San Diego Trademark Attorney® Blog

January 2013 Archives

Amazon, Apple Ordered to Settlement Talks in Trademark Infringement Case

January 17, 2013,

amazon.jpgSan Diego - A magistrate judge ordered Amazon.com Inc. and Apple Inc. to attend settlement conferences in an attempt to get the companies to resolve their differences before the upcoming trial over Apple's claim that Amazon is infringing its APP STORE trademark.

On Tuesday, U.S. Magistrate Judge Elizabeth D. Laporte of the Northern District of California ordered the opposing companies into talks to be attended by attorneys or executives with full power to negotiate and settle the case. The settlement talks are scheduled for March 21st in San Francisco.

Judge Laporte instructed both sides to prepare to discuss their settlement objectives, obstacles that may prevent settlement, and to think of creative resolutions to the dispute. Judge Laporte said both sides should be prepared for a long and candid discussion.

"It is not unusual for conferences to last several hours or at times, all day," Judge Laporte's order reads. "No participant in the settlement conference will be permitted to leave the settlement conference before it is concluded without the permission of the settlement conference judge."

Amazon's Appstore was officially launched in March 2011 and offers app downloads for smartphones that run on Google Inc.'s Android platform. That same month, Apple filed a lawsuit against Amazon claiming trademark infringement and unfair competition. In November 2011, it amended the complaint to add a false advertising claim. The complaint alleges that Amazon's use of APP STORE is deferring profits from Apple to Amazon and is diluting Apple's trademark because Amazon offers substandard products under a confusingly similar name.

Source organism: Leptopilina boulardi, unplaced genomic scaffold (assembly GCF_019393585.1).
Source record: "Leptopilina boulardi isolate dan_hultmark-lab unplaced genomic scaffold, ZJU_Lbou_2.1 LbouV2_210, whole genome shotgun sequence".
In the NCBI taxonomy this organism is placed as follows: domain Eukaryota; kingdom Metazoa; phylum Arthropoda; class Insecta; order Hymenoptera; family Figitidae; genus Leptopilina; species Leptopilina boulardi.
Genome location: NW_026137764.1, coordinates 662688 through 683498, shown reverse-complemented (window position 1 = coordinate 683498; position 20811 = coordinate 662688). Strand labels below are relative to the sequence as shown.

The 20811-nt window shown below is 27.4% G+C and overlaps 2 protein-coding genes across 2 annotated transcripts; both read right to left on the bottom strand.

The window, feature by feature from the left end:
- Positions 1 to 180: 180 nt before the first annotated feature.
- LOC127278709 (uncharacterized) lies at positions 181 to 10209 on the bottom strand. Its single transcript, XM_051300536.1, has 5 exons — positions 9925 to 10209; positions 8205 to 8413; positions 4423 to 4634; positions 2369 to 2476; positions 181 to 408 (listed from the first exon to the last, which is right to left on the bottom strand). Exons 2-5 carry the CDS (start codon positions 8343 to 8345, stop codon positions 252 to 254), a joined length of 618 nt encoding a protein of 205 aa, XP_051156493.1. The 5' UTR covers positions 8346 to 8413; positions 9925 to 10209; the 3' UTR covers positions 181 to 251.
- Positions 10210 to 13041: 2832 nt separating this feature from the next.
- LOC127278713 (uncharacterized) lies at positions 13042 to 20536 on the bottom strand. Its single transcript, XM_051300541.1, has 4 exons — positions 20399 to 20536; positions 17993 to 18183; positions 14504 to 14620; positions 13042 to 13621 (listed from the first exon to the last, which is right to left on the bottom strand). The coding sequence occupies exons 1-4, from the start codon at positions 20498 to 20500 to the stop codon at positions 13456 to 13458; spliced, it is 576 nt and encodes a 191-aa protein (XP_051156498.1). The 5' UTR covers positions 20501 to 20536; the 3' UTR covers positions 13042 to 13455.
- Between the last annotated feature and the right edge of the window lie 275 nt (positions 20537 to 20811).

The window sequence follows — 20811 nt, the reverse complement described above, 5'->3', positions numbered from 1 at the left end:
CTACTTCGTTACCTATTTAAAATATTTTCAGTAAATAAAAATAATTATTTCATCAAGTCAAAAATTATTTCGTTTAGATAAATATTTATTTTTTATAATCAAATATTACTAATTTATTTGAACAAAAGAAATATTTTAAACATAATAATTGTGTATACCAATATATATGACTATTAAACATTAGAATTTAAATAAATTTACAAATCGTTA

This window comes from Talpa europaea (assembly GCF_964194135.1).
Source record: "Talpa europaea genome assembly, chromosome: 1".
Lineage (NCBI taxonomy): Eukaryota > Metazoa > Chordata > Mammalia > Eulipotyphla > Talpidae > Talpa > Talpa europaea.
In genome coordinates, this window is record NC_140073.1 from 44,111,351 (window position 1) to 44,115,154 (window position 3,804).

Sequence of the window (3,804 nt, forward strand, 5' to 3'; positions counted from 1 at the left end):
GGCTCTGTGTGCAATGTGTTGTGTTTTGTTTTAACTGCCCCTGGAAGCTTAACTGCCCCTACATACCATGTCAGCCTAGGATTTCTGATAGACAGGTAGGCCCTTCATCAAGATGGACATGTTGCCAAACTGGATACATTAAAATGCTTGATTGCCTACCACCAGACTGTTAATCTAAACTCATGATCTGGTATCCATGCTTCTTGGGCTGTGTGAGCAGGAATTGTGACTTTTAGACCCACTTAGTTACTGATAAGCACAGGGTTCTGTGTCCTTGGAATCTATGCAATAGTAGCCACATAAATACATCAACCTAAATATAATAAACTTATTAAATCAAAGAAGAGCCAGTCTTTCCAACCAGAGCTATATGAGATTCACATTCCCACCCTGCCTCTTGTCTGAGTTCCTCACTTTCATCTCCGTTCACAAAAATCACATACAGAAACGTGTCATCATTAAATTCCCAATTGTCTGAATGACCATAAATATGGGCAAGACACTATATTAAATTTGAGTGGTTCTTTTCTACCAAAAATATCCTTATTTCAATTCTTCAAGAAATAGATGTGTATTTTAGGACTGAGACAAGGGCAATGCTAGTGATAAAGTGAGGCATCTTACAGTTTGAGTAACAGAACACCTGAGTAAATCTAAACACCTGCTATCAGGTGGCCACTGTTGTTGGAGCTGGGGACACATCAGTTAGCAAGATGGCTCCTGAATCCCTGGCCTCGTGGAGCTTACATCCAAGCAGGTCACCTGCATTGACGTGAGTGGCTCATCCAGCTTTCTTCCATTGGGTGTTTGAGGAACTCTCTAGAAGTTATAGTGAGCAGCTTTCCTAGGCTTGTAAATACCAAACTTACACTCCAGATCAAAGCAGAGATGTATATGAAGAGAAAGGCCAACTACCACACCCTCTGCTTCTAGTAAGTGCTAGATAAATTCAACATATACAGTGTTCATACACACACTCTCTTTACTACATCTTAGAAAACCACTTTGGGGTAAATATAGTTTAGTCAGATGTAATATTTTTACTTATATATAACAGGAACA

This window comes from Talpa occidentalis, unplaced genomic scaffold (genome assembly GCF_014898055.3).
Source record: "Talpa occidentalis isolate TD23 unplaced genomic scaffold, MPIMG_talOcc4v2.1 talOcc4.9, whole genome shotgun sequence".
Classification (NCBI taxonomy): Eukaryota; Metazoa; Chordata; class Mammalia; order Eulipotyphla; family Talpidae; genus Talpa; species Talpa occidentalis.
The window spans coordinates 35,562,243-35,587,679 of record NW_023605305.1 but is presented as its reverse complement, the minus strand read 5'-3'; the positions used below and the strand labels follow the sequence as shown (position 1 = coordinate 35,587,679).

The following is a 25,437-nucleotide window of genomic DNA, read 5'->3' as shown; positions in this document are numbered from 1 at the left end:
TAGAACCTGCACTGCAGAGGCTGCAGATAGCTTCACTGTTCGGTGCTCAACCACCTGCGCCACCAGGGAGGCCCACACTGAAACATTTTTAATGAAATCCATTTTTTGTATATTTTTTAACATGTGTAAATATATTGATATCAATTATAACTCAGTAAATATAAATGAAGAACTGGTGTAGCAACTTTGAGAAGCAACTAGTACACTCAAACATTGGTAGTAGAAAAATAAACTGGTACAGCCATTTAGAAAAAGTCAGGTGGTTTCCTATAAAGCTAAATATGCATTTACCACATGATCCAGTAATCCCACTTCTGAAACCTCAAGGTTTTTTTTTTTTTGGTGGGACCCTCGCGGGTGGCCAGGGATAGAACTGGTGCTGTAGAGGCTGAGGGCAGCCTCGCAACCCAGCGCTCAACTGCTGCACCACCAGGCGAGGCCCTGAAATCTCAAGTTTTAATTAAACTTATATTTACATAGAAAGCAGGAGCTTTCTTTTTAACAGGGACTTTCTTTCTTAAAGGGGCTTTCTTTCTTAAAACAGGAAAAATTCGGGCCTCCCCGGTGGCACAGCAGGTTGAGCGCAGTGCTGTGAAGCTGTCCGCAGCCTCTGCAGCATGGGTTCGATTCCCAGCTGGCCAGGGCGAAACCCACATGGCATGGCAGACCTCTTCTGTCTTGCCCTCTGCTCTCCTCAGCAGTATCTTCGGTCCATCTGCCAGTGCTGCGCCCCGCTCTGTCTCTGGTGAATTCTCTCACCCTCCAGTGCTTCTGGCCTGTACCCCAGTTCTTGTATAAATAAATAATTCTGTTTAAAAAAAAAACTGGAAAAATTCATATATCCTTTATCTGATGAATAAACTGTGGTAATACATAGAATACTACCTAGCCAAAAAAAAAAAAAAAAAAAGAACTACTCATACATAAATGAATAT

Apple's false advertising claim was dismissed on January 2 when U.S. District Judge Phyllis Hamilton ruled that Apple did not provide consumer research, market studies or any other data that proves that Amazon had in any way tried to deceive consumers by calling their online app service Appstore.

Judge Hamilton also struck down Apple's argument that Amazon was attempting to impress upon consumers that its apps are the same as Apple's. The judge said that no reasonable customer would link Amazon and Apple's app products, considering apps from the two sources cannot be downloaded onto the same device.

Apple is still attempting to have a permanent injunction entered against Amazon prohibiting it from using APP STORE and the company is seeking damages, profits allegedly derived from using the trademark, costs and attorney's fees.

If the two companies are unable to reach a settlement, the case is scheduled to go to trial in San Francisco on August 19th.